During weeks 5-7 of our Worship in the Parish Hall project at St George’s, our focus shifted from the Gathering to the Liturgy of the Word, and I focused on points of intentional community prayer. How could the Collect and the Prayers of Intercession become more real for the people in the pews?
Week 5 we spent on the Collect (known in earlier liturgies as the Collect of the Day). Technically, it’s the final element of the Gathering, but it was a great bridge point for our teachings. I taught on the basic format of the Collect and its use in Common Worship: a place for everyone to pray silently, with the priest then “collecting” the prayers of the congregation into a single prayer reflecting the season and intent of the liturgy. It’s so much more than just another place where the priest talks and the people listen. The congregation then took time to look through the collects from throughout the church year and share one with the group that spoke to them. Interesting to me that several (myself included) focused on collects during Lent. I plan to do some creative things with the Collect in the future, including occasional times when I will invite the congregation to pray aloud (rather than silently) their offerings of praise before I pray the Collect.
Weeks 6 and 7 we focused on the Prayers of Intercession. Like the Collect, there is a certain outline that we learned, but throughout our entire time in the Parish Hall we pretty much stuck with that outline rather than using the prayers written out. Of course, this was not done in a rejection of written prayers, but as a tool for learning by allowing the congregation to see and pray through this outline again and again. As with the Collect, I plan on some continued creative use of the Prayers of Intercession, an occasional return to using the outline to invite more actual participation, especially in Ordinary Time.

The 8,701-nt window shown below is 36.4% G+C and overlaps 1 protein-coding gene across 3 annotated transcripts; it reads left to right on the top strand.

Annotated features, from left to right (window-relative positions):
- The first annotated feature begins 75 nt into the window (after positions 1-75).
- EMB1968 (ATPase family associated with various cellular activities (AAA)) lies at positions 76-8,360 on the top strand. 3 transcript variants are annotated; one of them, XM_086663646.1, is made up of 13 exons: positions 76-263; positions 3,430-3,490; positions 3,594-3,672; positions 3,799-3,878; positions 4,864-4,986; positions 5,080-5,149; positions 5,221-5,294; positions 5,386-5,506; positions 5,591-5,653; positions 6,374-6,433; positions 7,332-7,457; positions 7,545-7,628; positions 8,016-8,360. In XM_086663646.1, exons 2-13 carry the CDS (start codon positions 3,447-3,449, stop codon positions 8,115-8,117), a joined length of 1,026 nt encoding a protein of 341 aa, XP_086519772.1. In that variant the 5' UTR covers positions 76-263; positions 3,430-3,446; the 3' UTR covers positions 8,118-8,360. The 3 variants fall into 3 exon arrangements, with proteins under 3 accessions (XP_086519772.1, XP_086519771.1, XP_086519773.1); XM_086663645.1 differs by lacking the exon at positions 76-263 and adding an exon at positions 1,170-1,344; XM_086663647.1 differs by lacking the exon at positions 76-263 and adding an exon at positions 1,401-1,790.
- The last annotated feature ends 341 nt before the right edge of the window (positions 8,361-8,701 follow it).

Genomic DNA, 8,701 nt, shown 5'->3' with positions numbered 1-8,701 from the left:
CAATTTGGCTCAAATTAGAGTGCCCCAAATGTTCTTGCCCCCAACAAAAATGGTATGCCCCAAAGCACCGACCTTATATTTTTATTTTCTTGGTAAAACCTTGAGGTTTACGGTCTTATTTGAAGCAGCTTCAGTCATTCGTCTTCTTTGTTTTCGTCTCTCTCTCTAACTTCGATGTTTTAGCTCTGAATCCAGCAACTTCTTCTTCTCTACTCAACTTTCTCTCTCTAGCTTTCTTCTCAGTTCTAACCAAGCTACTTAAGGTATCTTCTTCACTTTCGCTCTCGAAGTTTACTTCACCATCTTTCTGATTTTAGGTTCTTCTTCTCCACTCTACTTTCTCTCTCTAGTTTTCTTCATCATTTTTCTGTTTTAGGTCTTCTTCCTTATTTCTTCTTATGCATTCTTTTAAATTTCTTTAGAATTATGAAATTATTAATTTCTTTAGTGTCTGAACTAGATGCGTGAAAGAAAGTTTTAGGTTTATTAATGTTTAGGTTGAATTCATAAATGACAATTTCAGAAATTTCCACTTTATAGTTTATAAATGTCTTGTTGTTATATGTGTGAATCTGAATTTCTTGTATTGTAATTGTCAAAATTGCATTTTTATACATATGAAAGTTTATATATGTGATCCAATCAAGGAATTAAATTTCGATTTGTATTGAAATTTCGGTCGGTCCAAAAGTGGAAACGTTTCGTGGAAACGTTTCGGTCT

Obviously, the Liturgy of the Word is more than the Collect and Prayers of Intercession. Why not include focus on the Bible, or the preaching, or the Creed? On one level, I’ve already done that in other contexts. But really, this wasn’t time to get all academic about the nuances of the Nicene Creed or Bible-thumping about the nature of divine revelation (both of which I am more than willing to do!). As we invite people to rediscover the liturgy, let’s focus where people want to learn. I have a lot of parishioners who don’t care about Nicea or the formation of the Biblical canon, but they sure want to know how to pray.
Another thing I did during these three weeks was change the room set-up. People had begun to accept and appreciate what we were doing, and we were starting to get comfortable. I did not want us exchanging one rut for another. Change and an openness to change should become a more normal attitude, in the spirit of what Leadership Education at Duke Divinity School calls “traditioned innovation.” And we were on our way!